Neyer takes painful fall

BY HOWARD WILKINSON
The Cincinnati Enquirer

When we were growing up, there was a neighborhood kid named Timmy whose job was to take the rap.

Timmy didn't want the job, but he was stuck with it. Timmy, you see, was a victim of circumstances. He was a rather hefty boy, a bit on the dim side and not fleet of foot, so whenever some mischief would take place - garage windows broken by errant baseballs, firecrackers tied to the front doorknob of the neighborhood crank - the rest of us would beat feet from the scene of the crime and Timmywould be left holding the bag.

The rest of us would watch from a safe distance, laughing our heads off while Timmy would plead for mercy and blame it on some phantoms who had disappeared into thin air.

Well, Tom Neyer Jr., the newest Hamilton County commissioner, is neither hefty nor slow-witted, but he gets our vote for Timmy of the Week.

Mr. Neyer, a 31-year-old commercial real estate developer who was appointed a county commissioner in February, said this week that an emergency communications tax issue should not be on the November ballot in Hamilton County. The county, he said, needs more time to study the new technologies for police and fire departments. He explained that his commissioner colleagues, Bob Bedinghaus and John Dowlin, had suggested he be the point man on this issue. Mr. Neyer took on the assignment with typical enthusiasm.

The only problem was that, out in the suburbs and townships, where Hamilton County's great mass of Republican voters lives, police and fire chiefs screamed bloody murder when they learned of Mr. Neyer's plan to delay the tax levy vote until next spring. Hamilton County voters have already rejected the communications upgrade twice when it was paired with a jail expansion plan and a property tax rollback.

The chiefs, many of whom say their present communications systems are outdated and unreliable, wanted to roll out the issue on its own for an up-or-down vote as soon as possible.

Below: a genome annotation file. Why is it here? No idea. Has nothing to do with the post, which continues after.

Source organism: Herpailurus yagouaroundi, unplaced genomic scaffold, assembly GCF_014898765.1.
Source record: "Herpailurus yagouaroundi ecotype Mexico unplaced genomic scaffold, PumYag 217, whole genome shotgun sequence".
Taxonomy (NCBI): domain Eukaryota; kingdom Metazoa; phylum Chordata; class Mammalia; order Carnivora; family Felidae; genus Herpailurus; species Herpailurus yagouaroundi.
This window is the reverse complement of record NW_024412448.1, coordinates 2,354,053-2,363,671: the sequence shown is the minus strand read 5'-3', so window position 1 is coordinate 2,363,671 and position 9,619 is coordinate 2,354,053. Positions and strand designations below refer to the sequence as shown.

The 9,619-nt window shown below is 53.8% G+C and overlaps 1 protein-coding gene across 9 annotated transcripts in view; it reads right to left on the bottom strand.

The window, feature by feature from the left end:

In the suburbs, the chiefs carry a considerable amount of weight; the people who vote on levies and sales taxes generally take them seriously. If you are a politician who runs countywide, they are the kind of people you want on your side.

It is not uncommon in the clubby Republican atmosphere of Hamilton County government for fellow Republicans to go out of their way to give the new kid on the block an issue or two that he can call his own. It's a good way for an appointed officeholder who is relatively unknown - and Mr. Neyer certainly fills that bill - to get some exposure before he has to go before the voters.

But more often than not, it is a mom-and-apple-pie issue that gets handed to the rookie, one that is unlikely to ruffle any feathers or leave unsightly blemishes.

Go on out there and run with it, said Mr. Neyer's good friends, Mr. Bedinghaus and Mr. Dowlin. It's your issue, buddy boy; we're behind you 100 percent.

So, on Monday, Mr. Neyer stuck his neck out and the police and fire chiefs promptly chopped it off. Meanwhile, his commission colleagues went south; they were suddenly unavailable for comment, as the saying goes, leaving Mr. Neyer hanging out there to do his Ralph Kramden homina-homina routine all by his lonesome.

We would not have been surprised to find Mr. Dowlin and Mr. Bedinghaus hiding behind the county highway garage, rolling on the ground in hysterics.

Welcome to politics, Timmy.

Howard Wilkinson's politics column appears Sundays.